The other night, my husband and I watched old home movies with our daughter. In the videos, she was just a baby. Mostly smiling, laughing, wiggling around like babies do. Where was I? I barely remember this time in my daughter’s life. Before the diagnosis; before the medication; before the occasional level headedness that I now enjoy. I DO remember spending a lot of time out of the house. Working, running “errands,” anything really to get me out. I hated life as a new mother. Some days I would call my mother or mother in law to take her, just so I could lay in bed and sleep. My husband would come home and find me still in bed; I would mumble something about not feeling well and would tell him where he could find our baby. Looking at the videos is cutting for me. On one hand, I get to see these little snippets of life that I missed due to my illness. I can see how happy she usually was. I can look at how messy our house was in the way that ALL new parents’ houses are; and laugh at the chaos. However, I mourn the time I lost with her. The disdain I felt at parenthood. The irritation and the anger I felt every time she cried. There was a lot of “faking it” in those early days.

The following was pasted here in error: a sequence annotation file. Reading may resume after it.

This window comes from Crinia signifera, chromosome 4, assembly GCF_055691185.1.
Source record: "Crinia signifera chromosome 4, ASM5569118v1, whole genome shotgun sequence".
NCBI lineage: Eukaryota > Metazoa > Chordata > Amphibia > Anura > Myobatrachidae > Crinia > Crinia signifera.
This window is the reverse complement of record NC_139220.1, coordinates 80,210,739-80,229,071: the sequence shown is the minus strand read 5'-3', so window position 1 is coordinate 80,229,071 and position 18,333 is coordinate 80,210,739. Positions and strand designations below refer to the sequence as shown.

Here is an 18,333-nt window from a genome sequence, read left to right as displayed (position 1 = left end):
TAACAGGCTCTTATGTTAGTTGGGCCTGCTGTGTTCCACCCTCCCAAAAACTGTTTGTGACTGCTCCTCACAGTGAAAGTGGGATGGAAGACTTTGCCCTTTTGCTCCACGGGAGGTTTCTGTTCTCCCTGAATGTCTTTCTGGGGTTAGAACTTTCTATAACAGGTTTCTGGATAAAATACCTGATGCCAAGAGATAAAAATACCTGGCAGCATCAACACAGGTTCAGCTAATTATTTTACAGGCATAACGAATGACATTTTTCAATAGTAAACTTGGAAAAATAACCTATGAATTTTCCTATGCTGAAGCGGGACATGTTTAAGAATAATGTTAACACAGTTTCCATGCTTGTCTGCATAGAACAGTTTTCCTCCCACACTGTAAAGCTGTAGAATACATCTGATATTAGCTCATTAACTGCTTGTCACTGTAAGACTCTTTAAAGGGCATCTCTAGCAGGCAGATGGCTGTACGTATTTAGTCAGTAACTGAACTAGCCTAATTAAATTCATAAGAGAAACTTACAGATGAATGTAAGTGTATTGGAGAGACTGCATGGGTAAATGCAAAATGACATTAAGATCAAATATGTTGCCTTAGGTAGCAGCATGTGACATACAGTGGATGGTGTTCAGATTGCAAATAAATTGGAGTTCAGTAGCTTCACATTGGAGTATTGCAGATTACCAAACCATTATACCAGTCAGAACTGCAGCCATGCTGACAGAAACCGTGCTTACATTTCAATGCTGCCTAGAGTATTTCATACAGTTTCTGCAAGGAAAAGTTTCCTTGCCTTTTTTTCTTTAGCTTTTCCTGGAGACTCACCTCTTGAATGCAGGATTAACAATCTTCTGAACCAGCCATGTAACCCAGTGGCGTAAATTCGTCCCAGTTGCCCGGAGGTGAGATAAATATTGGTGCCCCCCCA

Now, I see my daughter for who she is: the joy of my life. Of course I still get irritated and angry with her; but there is no more faking it. I can smile genuinely at the life we have because of her. Her quirks and nuances fill my heart and sometimes I can’t help but cry over what an amazing kid she is. I know a lot of parents feel this way about their mini-me’s. But after spending so much time in darkness, the light that my child gives off is so immense that my heart can barely stand it.